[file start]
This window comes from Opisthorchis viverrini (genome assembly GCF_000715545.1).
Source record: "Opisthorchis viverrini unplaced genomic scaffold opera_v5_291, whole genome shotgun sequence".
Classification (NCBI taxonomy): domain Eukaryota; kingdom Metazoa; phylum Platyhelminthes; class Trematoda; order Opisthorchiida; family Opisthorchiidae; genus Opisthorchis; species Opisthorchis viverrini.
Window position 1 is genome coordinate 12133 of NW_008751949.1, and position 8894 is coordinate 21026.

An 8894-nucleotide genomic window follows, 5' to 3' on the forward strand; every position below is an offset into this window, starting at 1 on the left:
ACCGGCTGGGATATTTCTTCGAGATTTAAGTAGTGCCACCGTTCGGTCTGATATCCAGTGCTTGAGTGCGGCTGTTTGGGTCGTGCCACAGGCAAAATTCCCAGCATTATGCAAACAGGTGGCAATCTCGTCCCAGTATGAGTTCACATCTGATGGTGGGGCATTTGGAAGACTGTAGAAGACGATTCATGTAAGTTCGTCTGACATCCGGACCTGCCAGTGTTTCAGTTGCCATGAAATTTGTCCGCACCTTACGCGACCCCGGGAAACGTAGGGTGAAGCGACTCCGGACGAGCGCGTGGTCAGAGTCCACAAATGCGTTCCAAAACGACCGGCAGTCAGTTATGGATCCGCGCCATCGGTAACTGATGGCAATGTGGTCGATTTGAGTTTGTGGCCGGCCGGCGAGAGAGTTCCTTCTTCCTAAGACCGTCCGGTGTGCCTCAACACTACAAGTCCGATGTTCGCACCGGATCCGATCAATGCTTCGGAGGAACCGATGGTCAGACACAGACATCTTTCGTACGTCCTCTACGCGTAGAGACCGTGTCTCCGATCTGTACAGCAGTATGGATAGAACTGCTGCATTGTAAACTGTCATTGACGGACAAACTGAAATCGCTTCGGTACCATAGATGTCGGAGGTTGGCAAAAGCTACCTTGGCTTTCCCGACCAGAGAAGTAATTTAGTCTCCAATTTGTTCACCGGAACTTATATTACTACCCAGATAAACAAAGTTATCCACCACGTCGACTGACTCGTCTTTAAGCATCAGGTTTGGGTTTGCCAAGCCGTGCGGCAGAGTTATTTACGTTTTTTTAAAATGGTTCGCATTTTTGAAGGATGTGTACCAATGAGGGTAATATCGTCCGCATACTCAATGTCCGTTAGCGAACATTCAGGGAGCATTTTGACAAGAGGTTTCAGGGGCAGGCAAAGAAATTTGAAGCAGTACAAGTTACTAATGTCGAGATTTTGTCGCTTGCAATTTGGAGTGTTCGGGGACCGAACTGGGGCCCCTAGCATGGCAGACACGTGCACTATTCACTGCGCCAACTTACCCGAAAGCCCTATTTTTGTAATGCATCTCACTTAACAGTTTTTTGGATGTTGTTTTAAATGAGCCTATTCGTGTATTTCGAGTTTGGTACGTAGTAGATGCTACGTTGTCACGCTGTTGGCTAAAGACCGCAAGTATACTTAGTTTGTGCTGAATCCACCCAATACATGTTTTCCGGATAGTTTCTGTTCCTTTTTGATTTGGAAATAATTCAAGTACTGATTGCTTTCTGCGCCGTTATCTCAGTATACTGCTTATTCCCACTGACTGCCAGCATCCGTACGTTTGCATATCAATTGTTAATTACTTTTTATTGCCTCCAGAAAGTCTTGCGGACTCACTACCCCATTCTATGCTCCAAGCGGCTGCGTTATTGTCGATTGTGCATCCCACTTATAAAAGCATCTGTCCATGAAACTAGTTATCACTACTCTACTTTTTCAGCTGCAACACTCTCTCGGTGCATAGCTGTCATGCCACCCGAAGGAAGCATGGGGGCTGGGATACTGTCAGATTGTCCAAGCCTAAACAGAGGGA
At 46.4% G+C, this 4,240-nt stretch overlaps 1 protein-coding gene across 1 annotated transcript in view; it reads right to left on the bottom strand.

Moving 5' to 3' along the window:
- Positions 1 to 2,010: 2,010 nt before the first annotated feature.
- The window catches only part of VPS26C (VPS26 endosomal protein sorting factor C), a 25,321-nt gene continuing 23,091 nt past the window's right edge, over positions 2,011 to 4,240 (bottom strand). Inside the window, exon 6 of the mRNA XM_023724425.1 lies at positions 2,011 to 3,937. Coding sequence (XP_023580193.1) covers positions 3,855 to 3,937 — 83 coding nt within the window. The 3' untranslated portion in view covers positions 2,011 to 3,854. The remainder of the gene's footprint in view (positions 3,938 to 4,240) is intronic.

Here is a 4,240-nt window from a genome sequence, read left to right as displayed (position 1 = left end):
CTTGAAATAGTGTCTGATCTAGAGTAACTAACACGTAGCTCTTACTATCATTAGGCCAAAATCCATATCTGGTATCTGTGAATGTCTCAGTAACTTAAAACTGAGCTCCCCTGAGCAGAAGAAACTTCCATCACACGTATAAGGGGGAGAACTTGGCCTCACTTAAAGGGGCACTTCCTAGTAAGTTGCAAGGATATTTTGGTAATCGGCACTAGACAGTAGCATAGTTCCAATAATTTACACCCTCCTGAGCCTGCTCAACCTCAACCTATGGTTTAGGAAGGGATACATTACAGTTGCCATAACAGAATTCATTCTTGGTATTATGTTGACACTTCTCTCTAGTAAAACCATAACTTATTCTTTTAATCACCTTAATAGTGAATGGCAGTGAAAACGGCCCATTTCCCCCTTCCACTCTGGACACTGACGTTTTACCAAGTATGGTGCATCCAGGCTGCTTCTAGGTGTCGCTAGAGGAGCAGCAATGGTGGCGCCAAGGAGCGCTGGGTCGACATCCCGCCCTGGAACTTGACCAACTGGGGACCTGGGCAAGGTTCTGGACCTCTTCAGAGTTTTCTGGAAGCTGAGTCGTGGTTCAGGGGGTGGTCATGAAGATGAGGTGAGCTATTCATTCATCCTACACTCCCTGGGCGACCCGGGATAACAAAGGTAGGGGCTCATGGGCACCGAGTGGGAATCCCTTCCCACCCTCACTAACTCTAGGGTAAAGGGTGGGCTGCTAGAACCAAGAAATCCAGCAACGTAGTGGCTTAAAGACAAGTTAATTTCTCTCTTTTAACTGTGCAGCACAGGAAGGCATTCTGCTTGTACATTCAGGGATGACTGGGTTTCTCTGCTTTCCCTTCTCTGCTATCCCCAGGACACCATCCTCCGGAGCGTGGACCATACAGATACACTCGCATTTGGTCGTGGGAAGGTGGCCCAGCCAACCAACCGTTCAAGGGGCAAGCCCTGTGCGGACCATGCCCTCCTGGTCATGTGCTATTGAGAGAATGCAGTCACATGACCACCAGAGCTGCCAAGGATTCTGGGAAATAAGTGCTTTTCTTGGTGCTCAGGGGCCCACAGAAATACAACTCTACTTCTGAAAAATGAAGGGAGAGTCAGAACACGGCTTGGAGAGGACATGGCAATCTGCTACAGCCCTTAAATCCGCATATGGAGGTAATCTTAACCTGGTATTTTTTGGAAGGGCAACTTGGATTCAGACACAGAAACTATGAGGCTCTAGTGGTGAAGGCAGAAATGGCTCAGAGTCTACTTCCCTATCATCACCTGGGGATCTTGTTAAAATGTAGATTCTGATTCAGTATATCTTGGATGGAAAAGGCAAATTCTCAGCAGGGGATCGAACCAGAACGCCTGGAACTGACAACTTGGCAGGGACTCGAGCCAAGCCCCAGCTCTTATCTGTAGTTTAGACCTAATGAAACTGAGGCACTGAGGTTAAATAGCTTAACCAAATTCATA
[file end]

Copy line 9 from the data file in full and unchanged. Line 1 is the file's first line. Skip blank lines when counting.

- Positions 1 to 2,010: 2,010 nt before the first annotated feature.